Syed argues that challenging this approach can be met with resistance. In his article, he tells the story of how the appointment of Sir Clive Woodward - a world-class rugby coach – as an assistant coach at Southampton FC a few years ago caused uproar. "But he's a rugby person", football insiders said in horror. This is similar to the resistance met by those advocating for more representative boardrooms.

Angus Roy, Charity Director at Ecclesiastical Insurance, shares why those who change the makeup of their boards , stand to benefit “One of the biggest risks is having that one dimensional view because everyone in the room looks and thinks the same,”

He goes on to argue “When we talk about risk management we talk about risk horizon scanning. If you scan the horizon and everyone in the room looks and feels the same, they are likely all looking in the direction. The risks can come from any direction, if you bring young people into the room you bring in fresh perspectives and alternative views on life so you are covering the full horizon, that can only ever lead to better decisions and better risk management.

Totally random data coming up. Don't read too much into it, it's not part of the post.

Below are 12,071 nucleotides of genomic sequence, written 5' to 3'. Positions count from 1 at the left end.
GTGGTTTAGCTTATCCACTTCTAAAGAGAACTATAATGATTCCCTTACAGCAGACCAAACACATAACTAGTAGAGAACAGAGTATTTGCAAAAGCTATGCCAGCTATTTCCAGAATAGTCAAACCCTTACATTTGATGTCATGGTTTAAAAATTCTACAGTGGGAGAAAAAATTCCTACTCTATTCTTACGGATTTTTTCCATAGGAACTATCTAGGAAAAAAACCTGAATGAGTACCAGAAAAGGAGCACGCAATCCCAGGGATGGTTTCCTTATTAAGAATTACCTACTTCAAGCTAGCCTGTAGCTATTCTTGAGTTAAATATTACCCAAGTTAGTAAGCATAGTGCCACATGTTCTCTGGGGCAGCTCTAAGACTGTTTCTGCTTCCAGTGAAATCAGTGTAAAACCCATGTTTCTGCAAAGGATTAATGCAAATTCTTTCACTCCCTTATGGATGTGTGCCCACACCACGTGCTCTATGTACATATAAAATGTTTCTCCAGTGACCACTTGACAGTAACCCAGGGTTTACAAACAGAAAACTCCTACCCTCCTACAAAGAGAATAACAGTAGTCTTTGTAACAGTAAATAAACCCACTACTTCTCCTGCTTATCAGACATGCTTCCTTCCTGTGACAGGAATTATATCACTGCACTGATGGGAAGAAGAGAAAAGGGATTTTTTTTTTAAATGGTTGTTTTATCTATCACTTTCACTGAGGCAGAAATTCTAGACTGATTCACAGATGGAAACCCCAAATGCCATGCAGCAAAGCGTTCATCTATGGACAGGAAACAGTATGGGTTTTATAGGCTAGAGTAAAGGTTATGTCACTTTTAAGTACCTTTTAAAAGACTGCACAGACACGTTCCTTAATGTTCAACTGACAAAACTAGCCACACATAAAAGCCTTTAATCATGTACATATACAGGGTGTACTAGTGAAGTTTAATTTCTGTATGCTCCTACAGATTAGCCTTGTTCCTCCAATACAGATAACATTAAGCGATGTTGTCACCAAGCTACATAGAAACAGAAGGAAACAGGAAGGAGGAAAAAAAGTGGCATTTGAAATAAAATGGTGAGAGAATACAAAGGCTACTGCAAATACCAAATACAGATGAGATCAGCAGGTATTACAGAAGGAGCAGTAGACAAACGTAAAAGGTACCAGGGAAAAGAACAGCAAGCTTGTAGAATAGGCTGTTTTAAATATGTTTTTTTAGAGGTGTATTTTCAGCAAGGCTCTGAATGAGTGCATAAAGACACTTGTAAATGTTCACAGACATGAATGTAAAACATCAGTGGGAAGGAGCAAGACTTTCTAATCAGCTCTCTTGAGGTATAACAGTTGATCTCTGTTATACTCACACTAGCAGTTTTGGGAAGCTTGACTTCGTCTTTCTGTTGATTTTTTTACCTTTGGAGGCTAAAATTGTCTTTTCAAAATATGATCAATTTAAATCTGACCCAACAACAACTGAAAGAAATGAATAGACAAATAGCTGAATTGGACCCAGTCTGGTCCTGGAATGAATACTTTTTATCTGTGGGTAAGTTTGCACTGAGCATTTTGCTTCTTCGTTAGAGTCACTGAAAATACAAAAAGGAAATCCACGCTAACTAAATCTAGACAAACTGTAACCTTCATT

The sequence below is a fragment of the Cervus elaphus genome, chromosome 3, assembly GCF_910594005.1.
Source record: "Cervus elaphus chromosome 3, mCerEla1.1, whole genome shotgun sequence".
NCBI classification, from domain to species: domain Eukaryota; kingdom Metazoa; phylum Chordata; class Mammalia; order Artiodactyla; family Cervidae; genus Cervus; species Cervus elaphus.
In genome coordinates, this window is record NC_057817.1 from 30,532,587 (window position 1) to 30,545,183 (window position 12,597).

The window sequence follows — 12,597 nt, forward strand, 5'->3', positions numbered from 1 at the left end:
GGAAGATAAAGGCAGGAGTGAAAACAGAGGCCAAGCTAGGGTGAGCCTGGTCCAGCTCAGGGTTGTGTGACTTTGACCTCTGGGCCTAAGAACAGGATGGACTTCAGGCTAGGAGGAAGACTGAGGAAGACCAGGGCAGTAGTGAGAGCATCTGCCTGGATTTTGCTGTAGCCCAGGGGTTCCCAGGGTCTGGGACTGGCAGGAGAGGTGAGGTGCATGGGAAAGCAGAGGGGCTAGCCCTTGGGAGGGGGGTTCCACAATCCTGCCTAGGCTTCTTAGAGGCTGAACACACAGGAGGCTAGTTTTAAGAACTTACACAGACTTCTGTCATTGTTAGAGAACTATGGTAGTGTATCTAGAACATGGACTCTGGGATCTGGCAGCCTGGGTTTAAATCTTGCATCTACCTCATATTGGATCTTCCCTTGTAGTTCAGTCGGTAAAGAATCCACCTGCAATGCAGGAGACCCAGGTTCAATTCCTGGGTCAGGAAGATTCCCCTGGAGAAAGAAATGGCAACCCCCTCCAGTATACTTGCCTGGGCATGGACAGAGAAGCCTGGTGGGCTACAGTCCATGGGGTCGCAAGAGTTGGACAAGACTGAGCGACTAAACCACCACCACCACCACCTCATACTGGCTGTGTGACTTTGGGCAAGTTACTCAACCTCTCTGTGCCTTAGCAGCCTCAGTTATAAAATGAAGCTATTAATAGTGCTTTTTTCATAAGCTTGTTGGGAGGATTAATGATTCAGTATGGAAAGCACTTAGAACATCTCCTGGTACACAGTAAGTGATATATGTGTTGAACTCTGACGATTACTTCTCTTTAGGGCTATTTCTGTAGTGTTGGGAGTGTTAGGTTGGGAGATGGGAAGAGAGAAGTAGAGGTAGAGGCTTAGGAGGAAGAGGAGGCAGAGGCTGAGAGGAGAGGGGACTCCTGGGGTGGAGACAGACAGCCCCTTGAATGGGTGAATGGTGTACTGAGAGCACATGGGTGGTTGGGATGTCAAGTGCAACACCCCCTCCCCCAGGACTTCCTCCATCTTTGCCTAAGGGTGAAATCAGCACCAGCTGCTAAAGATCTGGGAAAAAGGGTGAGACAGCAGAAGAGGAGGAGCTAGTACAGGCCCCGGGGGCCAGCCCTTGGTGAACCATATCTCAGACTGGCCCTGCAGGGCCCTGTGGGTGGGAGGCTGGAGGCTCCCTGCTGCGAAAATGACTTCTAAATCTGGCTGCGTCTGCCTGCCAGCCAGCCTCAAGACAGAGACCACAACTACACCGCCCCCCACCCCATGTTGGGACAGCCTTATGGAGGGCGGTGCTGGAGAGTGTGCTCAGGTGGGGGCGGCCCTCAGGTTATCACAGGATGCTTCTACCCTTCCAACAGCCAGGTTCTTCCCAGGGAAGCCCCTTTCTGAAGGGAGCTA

2. Taming egos strengthens teamwork and improves team performance

There was an abundance of talent in England’s so-called “Golden Generation” which contained Frank Lampard, Steven Gerrard, and co. But they didn’t necessarily play as a team. What Southgate has been able to do is optimise his team’s performance by making less room for egos.

Andre Spicer, Professor of Organisational Behaviour, agrees. In this article he says, "Individual talent was highly valued, generously rewarded and strictly managed – but this celebration and focus eventually bred a culture of toxic individualism.” He goes on to describe “Southgatism” – a leadership style which is “modest, self-deprecating, down to earth, diverse and progressive”.